Hi everyone! Welcome to another Haibun Monday. For the newcomers, a haibun is a piece of prose followed by a haiku or micropoetry, though there is an emphasis on haiku as the form to use in the verse after the prose. You can read the rest here. I am also reposting the article earlier written by Kanzensakura here.
I hope these concepts will help you or give you a different perspective when writing haibun.
aware — the quality of certain objects to evoke longing, sadness, or immediate sympathy. The Japanese believed some objects, especially in nature, always possess aware. Writers should try to find the aware inherent in a scene they are observing for their haibun.
fueki — the sense of some eternal truth that poets strive to convey in their works. In English, this may be understood as a theme. The theme should look to separate what is simply observed from what is significant to a general audience, what message can be derived from the observation, and capture the latter element.
fuga— true art. The Japanese strive to elevate the content of their writings to an art form and incorporate the artistic elements introduced.
fugetsu — natural scenery, which the Japanese considered essential to any form of art. They strive to find the element of nature or the natural scenery around them to weave into their haibun accounts as the anchor for their message. If the scene being considered for the haibun does not contain natural scenery, writers often introduce fugetsu through metaphoric comparisons.
kaketoba — the use of words which have double meanings. In Japanese this is very easy because most nouns also have another meaning as a verb. Examples in English include leaves: to go away/foliage; blossom: to grow up/flower; fall: take a tumble/autumn. These pivot words can act as the kireji in the haiku or the haibun.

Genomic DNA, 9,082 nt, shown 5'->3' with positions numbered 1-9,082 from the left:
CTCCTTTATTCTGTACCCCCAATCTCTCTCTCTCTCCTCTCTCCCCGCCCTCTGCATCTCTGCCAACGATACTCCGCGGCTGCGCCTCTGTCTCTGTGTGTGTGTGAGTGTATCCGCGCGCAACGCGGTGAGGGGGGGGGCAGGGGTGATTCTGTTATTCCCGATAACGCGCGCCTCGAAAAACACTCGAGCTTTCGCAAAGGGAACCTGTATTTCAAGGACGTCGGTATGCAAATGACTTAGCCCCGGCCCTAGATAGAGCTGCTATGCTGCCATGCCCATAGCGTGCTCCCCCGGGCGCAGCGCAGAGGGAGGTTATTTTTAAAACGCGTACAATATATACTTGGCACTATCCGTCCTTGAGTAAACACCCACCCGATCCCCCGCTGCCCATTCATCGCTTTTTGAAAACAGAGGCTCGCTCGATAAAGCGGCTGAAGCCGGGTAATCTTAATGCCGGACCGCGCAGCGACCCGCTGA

Here are the quotes to choose from to inspire your haibun:
“Yours is the light by which my spirit’s born: – you are my sun, my moon, and all my stars.”
― E.E. Cummings
“Someone I loved once gave me a box full of darkness. It took me years to understand that this too, was a gift.”
― Mary Oliver
“At every moment of our lives, we all have one foot in a fairy tale and the other in the abyss.”
― Paulo Coelho
“Find what you love and let it kill you. Let it drain you of your all. Let it cling onto your back and weigh you down into eventual nothingness. Let it kill you and let it devour your remains.” ― Charles Bukowski
So today, I would like you all to write a haibun based on any of the quotes above. Please use the compact haibun form for this: one or two tight paragraphs with one haiku. Please note that the haiku portion must deal with nature.
If you are new or your first time, here’s how to join:
- Write a compact haibun and post it to your site/blog.
- Enter a link to your poem and your name by clicking Mr Linky below.
- You will find links to other poets. Read and comment on other poet’s work. This is what makes this such a creative community.
- Keep in mind that others may have posted after you, so do check back on the linky page for details. The prompt is open for 7 days.
- Promote your work on social media. You may use the tag #dversepoets and we will share you as well.
- Have fun and keep warm!
See you on the poetry trail! Grace